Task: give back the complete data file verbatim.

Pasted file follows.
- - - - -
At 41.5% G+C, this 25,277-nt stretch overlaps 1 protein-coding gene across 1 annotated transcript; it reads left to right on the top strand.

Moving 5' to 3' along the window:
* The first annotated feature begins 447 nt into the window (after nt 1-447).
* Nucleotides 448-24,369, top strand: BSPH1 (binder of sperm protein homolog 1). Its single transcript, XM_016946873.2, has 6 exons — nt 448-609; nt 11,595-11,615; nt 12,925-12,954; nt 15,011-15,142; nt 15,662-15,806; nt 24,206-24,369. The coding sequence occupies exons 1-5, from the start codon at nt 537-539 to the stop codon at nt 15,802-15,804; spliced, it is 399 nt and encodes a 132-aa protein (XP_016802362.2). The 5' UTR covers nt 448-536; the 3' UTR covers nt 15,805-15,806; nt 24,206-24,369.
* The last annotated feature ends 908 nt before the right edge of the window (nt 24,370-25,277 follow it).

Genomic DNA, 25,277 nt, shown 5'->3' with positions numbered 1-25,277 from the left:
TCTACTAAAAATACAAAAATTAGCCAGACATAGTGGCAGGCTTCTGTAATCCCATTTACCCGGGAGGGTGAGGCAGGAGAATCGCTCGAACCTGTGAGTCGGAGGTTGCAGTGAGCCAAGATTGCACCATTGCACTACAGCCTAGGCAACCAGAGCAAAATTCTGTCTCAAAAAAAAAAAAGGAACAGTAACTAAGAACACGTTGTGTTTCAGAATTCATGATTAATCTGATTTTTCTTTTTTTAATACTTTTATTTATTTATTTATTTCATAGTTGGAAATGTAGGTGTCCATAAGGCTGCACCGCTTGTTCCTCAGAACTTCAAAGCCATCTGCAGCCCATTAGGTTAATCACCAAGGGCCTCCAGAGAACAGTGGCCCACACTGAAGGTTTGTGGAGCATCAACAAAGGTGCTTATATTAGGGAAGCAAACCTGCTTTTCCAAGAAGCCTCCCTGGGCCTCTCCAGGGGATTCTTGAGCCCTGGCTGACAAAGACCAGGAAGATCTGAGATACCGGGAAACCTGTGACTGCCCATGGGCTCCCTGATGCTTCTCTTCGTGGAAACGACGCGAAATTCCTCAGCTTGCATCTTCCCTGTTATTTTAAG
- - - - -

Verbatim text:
At 41.5% G+C, this 25,277-nt stretch overlaps 1 protein-coding gene across 1 annotated transcript; it reads left to right on the top strand.

Moving 5' to 3' along the window:
* The first annotated feature begins 447 nt into the window (after nt 1-447).
* Nucleotides 448-24,369, top strand: BSPH1 (binder of sperm protein homolog 1). Its single transcript, XM_016946873.2, has 6 exons — nt 448-609; nt 11,595-11,615; nt 12,925-12,954; nt 15,011-15,142; nt 15,662-15,806; nt 24,206-24,369. The coding sequence occupies exons 1-5, from the start codon at nt 537-539 to the stop codon at nt 15,802-15,804; spliced, it is 399 nt and encodes a 132-aa protein (XP_016802362.2). The 5' UTR covers nt 448-536; the 3' UTR covers nt 15,805-15,806; nt 24,206-24,369.
* The last annotated feature ends 908 nt before the right edge of the window (nt 24,370-25,277 follow it).

Genomic DNA, 25,277 nt, shown 5'->3' with positions numbered 1-25,277 from the left:
TCTACTAAAAATACAAAAATTAGCCAGACATAGTGGCAGGCTTCTGTAATCCCATTTACCCGGGAGGGTGAGGCAGGAGAATCGCTCGAACCTGTGAGTCGGAGGTTGCAGTGAGCCAAGATTGCACCATTGCACTACAGCCTAGGCAACCAGAGCAAAATTCTGTCTCAAAAAAAAAAAAGGAACAGTAACTAAGAACACGTTGTGTTTCAGAATTCATGATTAATCTGATTTTTCTTTTTTTAATACTTTTATTTATTTATTTATTTCATAGTTGGAAATGTAGGTGTCCATAAGGCTGCACCGCTTGTTCCTCAGAACTTCAAAGCCATCTGCAGCCCATTAGGTTAATCACCAAGGGCCTCCAGAGAACAGTGGCCCACACTGAAGGTTTGTGGAGCATCAACAAAGGTGCTTATATTAGGGAAGCAAACCTGCTTTTCCAAGAAGCCTCCCTGGGCCTCTCCAGGGGATTCTTGAGCCCTGGCTGACAAAGACCAGGAAGATCTGAGATACCGGGAAACCTGTGACTGCCCATGGGCTCCCTGATGCTTCTCTTCGTGGAAACGACGCGAAATTCCTCAGCTTGCATCTTCCCTGTTATTTTAAG